One of the most challenging aspects of a classroom is getting students to participate in a lesson. As schools begin incorporating more online elements, this challenge has only seemed to increase. Digital and remote learning platforms can create added communication barriers that aren’t present in a traditional classroom. Communication barriers like being unable to see facial expressions, body language, or not knowing when to speak are just a few examples that can have a significant impact on how well students will learn. To learn more about how to improve your classroom discussions, the classroom technology experts at SchoolMart have come up with seven lesson styles that can improve your online and hybrid engagement in and out of the virtual classroom.
Holding class via live video chat gives everyone a sense of familiarity. Some teachers find it beneficial to take their in-person lessons and translate them virtually. The strategies below will help you accomplish that while making it easier to engage and gain participation from the students through the computer.
Spider Web Discussions
Before class starts, have students answer individually a series of questions related to your lesson for the day. Once class starts, your students will have an open discussion answering the prompted questions. As the conversation continues, require a student to track the flow of the conversation on paper which will result in a spider web. Once the conversation is over, review the spider web and discuss ideas on how or why the conversation flowed one way or another. This discussion method allows students to speak on their ideas and opinions to learn more about their classmates’ perspectives.
Show-and-Tell With a Twist
Have your students find a photo or piece of art related to a given topic before the start of class. Ask your students to write and explain what they are looking at, things they notice, how it makes them feel, and what questions they still have regarding the art. When class begins, have them share with the class their chosen art and their response to the questions. This will help break the ice without the worry of answering the questions incorrectly. In addition, students are more willing to answer pre-planned questions rather than unplanned questions that prove challenging for students’ participation.
Utilizing Chat Features
Something as simple as utilizing the chat emojis, like thumbs up or down, will help students communicate whether they understand a concept or not. The more you require your students to use the chat to respond or share their answers, the more likely it will create a sense of comfortability around the chat. Which in return, will help students feel like they can elaborate on ideas or ask questions. Additionally, for younger students, it provides them with more keyboard practice that will help develop their computer skills.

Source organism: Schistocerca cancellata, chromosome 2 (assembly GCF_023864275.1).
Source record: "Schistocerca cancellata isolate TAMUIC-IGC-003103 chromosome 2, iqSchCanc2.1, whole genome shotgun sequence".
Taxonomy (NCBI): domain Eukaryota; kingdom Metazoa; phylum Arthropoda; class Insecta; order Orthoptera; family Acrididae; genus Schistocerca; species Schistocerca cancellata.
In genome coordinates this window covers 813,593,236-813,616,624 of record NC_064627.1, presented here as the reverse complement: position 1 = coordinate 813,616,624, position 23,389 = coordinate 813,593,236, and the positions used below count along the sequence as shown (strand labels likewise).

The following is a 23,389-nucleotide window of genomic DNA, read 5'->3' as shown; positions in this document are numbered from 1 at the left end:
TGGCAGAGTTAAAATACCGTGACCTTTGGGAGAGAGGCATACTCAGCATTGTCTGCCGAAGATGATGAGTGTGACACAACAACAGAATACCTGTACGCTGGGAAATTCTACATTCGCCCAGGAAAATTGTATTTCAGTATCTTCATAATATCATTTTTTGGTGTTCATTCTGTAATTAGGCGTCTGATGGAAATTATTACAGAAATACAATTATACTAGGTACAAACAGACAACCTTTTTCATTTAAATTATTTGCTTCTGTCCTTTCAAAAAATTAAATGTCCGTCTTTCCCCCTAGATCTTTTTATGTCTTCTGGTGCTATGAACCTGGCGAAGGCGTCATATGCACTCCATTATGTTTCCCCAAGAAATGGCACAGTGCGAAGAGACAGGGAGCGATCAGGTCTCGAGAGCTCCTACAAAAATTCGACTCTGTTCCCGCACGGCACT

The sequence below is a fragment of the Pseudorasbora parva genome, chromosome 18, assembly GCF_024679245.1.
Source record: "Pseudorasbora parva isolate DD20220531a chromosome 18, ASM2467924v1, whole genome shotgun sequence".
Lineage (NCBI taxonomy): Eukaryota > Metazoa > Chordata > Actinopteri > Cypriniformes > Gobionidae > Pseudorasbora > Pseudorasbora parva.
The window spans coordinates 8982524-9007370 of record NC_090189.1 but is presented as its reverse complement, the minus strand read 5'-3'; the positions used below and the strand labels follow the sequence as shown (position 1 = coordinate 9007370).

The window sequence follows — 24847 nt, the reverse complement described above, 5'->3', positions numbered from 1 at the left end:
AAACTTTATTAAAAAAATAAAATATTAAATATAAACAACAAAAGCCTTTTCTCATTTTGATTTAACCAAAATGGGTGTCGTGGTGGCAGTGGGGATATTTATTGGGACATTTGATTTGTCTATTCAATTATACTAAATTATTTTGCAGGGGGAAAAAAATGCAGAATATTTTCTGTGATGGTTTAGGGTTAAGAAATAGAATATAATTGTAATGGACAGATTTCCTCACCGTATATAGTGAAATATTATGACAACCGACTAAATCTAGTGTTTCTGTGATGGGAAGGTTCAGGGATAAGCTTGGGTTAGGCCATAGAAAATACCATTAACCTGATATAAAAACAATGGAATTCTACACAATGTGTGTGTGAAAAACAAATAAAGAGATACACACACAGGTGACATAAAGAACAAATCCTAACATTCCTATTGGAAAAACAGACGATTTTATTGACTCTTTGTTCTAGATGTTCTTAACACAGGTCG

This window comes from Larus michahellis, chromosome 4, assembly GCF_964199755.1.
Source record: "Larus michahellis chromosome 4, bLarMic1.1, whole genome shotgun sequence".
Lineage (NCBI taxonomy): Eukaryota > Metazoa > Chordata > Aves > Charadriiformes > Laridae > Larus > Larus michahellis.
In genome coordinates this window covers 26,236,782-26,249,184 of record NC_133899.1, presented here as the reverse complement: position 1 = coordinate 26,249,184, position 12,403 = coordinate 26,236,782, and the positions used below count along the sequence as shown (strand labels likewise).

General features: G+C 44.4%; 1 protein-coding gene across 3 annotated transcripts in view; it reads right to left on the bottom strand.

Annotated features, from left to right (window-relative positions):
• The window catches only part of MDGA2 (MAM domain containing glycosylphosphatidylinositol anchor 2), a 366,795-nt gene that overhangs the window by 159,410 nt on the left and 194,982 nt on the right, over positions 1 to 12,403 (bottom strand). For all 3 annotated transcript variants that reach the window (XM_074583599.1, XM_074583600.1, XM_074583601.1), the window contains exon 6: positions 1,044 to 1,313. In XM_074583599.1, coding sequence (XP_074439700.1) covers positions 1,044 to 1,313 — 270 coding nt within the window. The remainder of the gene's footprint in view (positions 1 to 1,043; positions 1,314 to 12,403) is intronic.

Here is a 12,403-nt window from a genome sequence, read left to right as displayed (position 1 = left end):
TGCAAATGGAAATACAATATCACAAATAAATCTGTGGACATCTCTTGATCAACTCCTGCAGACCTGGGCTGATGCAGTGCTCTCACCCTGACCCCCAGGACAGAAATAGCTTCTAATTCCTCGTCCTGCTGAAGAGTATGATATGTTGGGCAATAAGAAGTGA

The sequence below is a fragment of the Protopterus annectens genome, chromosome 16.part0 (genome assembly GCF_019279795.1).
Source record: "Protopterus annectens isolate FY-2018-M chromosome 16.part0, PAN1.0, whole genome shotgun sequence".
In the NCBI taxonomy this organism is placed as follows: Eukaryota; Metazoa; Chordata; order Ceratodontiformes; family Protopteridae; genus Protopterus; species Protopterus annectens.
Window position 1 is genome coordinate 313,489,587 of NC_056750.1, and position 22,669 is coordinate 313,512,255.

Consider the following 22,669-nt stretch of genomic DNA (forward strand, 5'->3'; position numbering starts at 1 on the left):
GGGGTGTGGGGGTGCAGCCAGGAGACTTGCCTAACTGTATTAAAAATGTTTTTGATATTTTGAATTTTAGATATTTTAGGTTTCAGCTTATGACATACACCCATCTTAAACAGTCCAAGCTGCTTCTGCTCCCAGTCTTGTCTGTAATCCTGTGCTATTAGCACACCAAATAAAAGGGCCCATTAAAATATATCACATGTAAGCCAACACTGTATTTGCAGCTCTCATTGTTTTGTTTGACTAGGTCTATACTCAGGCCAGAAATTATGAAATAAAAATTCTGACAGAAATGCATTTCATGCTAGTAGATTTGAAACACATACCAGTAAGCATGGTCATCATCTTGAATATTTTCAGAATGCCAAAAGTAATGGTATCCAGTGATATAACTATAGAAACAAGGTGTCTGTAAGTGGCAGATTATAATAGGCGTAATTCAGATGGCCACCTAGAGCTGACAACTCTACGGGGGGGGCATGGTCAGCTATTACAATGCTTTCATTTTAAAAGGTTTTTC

Break Out Rooms to Allow Deeper Discussions
Creating smaller break-out rooms during your lesson will allow the students to engage with one another as they would in a traditional classroom, but in a smaller setting. Grouping the students will help them feel more comfortable participating, creating relationships, and sharing new ideas or concerns that can further their learning.
The think-pair-share method is a great way to encourage engagement in a hybrid or online environment. First, provide students with a prompt, then place them into smaller breakout rooms so that they can share and record answers on a google document with their group. This encourages students to share ideas on the topics and provides them with multiple ways to do so, whether that be in writing or aloud to the class.
Although some teachers might believe that synchronous discussions are better for participation and engagement, Asynchronous strategies allow students who are shy or less comfortable to open up on their terms. Most students end up being more engaging and comfortable knowing that the pressure of public speaking isn’t a requirement.
Most discussion boards assigned to students only require a prompted question and a response. Though this is an acceptable way of using discussion boards, it lacks communication and engagement between students. Instead, try requiring the students to answer the question in addition to commenting on another student’s materials. This helps to create a back and forth flow of dialogue eventually opening the door to more engaging and thought-provoking discussions. This will help students hear their peers’ opinions and connect with them virtually.
Online Moving Stations
Traditional brainstorming stations are set up around a classroom where students visit each station with their small group. At each station, students will learn about a topic, brainstorm ideas, and respond to specific questions as a group. This strategy can be completed asynchronously through google documents by creating a series of google slides that include different topics. Each group will leave their thoughts on the slides and must comment on the other groups’ responses. This strategy allows students to engage with their classmates virtually, similar to how they would in a traditional classroom.
Contact SchoolMart To Learn More
Online and hybrid learning doesn’t have to be challenging for the students or the teachers. Implementing these strategies will create a comfortable and engaging environment for students and teachers to thrive while learning virtually. Whether you need more information on how to maximize these strategies in the classroom or looking for necessary technology, SchoolMart is always here to help. Call 1-800-285-2662 or contact us today!